Key West Guide

###A Weekend in Key West

In the 19th century, a large percentage of Key West’s residents were Bahamian immigrants known as “Conchs.” Today, the term is applied to anybody who’s born on this tiny but lively island off the coast of Florida. “Freshwater Conchs” are transplants who’ve lived here seven years or more. After experiencing Key West’s sunny beaches, warm temperatures, and fun-loving atmosphere, you might be tempted to make the move yourself (you certainly wouldn’t be the first). But it’s probably best to try it out for a weekend before calling the realtor. Here’s a suggested itinerary to get you started:

Day 1

Start your visit by getting to know Key West on the fun (though slightly cheesy) Conch Tour Train, a narrated, history-filled 90-minute ride on a yellow tram car. Then hit the beach. That’s why you’re here, isn’t it? Smathers Beach is a good choice—it’s a half-mile long and there are places to rent gear for windsurfing and jet-skiing. After a day in the sun, check out the famous Sloppy Joe’s Bar, a Key West staple that opened on the day Prohibition was repealed in 1933.

Day 2

In the mid-20th century, Key West became a favorite vacation spot for literary celebrities, including playwright Tennessee Williams, poet James Merrill, and novelist Ernest Hemingway. Be sure to plan a visit to the Ernest Hemingway Home & Museum, where the author lived for several years and wrote For Whom the Bell Tolls. Descendents of Hemingway’s six-toed cats still roam the property today. Later, spend the afternoon shopping on Duval Street, then party the night away at The Green Parrot, a bar that’s been around since 1880. Expect strong drinks and wildly uneven live music.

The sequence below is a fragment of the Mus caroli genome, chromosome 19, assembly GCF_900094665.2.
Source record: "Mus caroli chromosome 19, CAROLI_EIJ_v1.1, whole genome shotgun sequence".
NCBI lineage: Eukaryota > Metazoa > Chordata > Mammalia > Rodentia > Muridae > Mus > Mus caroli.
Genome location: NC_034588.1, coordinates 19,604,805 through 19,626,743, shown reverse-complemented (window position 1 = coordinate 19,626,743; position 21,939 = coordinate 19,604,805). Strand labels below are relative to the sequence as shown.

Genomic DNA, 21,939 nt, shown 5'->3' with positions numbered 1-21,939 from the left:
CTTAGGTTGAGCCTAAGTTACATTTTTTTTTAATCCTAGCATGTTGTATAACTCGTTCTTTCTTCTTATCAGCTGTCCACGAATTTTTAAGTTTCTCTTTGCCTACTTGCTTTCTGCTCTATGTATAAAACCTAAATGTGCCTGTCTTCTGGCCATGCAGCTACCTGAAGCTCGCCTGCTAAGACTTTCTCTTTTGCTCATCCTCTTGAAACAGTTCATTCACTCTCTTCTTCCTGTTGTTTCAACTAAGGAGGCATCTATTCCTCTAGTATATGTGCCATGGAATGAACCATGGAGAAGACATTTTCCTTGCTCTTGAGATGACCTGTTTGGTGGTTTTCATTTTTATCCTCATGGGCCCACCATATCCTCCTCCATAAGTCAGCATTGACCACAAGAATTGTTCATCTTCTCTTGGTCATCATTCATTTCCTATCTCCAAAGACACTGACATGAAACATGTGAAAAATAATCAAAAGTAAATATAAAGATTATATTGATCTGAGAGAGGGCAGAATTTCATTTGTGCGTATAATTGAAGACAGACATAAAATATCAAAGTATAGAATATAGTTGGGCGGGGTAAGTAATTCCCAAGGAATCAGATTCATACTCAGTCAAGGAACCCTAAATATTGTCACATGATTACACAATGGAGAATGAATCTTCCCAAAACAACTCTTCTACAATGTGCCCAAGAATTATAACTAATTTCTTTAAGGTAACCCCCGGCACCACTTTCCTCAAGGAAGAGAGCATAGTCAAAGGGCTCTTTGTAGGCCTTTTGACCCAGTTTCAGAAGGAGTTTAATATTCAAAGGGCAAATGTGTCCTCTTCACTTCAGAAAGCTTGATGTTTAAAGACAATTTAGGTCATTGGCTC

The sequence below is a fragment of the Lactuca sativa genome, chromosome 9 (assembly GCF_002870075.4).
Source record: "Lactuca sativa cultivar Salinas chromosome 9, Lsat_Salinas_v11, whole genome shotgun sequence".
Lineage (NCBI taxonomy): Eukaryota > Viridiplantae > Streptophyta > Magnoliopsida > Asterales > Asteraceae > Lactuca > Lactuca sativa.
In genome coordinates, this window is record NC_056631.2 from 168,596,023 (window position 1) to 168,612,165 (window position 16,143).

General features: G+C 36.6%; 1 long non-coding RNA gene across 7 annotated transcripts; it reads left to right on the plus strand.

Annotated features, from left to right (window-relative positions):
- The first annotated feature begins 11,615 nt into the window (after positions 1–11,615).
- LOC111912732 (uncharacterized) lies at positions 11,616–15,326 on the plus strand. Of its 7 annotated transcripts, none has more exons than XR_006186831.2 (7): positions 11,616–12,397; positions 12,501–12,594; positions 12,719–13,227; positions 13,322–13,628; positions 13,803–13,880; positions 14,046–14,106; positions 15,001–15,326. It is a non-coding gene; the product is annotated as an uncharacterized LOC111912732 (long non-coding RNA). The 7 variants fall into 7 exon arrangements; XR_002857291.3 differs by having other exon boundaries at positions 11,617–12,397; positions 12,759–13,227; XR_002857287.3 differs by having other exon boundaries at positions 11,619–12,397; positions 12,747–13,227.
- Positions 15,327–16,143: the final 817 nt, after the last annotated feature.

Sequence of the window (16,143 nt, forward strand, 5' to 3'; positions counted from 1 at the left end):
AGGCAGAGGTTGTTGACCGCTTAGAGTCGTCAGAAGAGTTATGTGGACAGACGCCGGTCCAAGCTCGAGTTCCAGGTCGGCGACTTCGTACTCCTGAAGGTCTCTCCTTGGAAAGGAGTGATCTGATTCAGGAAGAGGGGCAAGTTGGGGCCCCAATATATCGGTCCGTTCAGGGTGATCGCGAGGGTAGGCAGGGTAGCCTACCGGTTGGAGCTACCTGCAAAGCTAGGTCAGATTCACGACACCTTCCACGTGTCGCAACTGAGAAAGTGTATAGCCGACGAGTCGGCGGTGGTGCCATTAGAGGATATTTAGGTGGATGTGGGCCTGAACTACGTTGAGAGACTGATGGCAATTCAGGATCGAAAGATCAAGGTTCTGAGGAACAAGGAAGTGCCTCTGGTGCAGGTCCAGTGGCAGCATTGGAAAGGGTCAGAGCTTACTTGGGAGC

What to Eat

Two words for you: Cuban and seafood. Key West is only about 90 miles from Cuba, so it should come as no surprise that some of the best Cuban food in the United States can be found here. Wait in line with locals for marinated pork at El Siboney, then slurp down oysters and steamed beer shrimp at Alonzo’s Oyster Bar on Front Street.

Where to Stay

  • Marquesa Key Hotel: a small, award-winning boutique hotel in the heart of Key West’s historic district; it dates back to 1884
  • Casa Marina, A Waldorf Astoria Resort: Built in the 1920s, this luxury resort is listed on the National Register of Historic Places. The hotel has its own stretch of private beach near the shops on Duval Street.
  • La Te Da Hotel: a quaint and quiet B&B on the southern end of Duval Street; this hotel offers hearty breakfasts and a peaceful garden with a small pool
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